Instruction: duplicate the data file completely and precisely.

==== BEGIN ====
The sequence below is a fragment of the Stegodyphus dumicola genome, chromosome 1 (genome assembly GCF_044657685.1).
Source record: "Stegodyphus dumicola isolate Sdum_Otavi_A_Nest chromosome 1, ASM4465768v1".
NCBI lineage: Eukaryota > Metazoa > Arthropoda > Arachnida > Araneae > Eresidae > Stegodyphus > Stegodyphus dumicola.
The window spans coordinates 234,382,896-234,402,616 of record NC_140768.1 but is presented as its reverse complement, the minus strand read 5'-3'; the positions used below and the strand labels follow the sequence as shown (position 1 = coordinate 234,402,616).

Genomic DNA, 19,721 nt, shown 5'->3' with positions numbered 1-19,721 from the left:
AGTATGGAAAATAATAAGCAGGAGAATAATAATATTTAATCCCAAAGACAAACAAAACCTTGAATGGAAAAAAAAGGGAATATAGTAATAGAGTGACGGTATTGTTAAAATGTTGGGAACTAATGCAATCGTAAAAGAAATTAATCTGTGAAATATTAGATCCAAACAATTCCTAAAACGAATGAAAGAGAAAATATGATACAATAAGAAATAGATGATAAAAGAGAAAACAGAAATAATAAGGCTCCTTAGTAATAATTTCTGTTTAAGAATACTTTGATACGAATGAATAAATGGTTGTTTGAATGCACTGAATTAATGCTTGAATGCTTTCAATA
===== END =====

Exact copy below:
The sequence below is a fragment of the Stegodyphus dumicola genome, chromosome 1 (genome assembly GCF_044657685.1).
Source record: "Stegodyphus dumicola isolate Sdum_Otavi_A_Nest chromosome 1, ASM4465768v1".
NCBI lineage: Eukaryota > Metazoa > Arthropoda > Arachnida > Araneae > Eresidae > Stegodyphus > Stegodyphus dumicola.
The window spans coordinates 234,382,896-234,402,616 of record NC_140768.1 but is presented as its reverse complement, the minus strand read 5'-3'; the positions used below and the strand labels follow the sequence as shown (position 1 = coordinate 234,402,616).

Genomic DNA, 19,721 nt, shown 5'->3' with positions numbered 1-19,721 from the left:
AGTATGGAAAATAATAAGCAGGAGAATAATAATATTTAATCCCAAAGACAAACAAAACCTTGAATGGAAAAAAAAGGGAATATAGTAATAGAGTGACGGTATTGTTAAAATGTTGGGAACTAATGCAATCGTAAAAGAAATTAATCTGTGAAATATTAGATCCAAACAATTCCTAAAACGAATGAAAGAGAAAATATGATACAATAAGAAATAGATGATAAAAGAGAAAACAGAAATAATAAGGCTCCTTAGTAATAATTTCTGTTTAAGAATACTTTGATACGAATGAATAAATGGTTGTTTGAATGCACTGAATTAATGCTTGAATGCTTTCAATA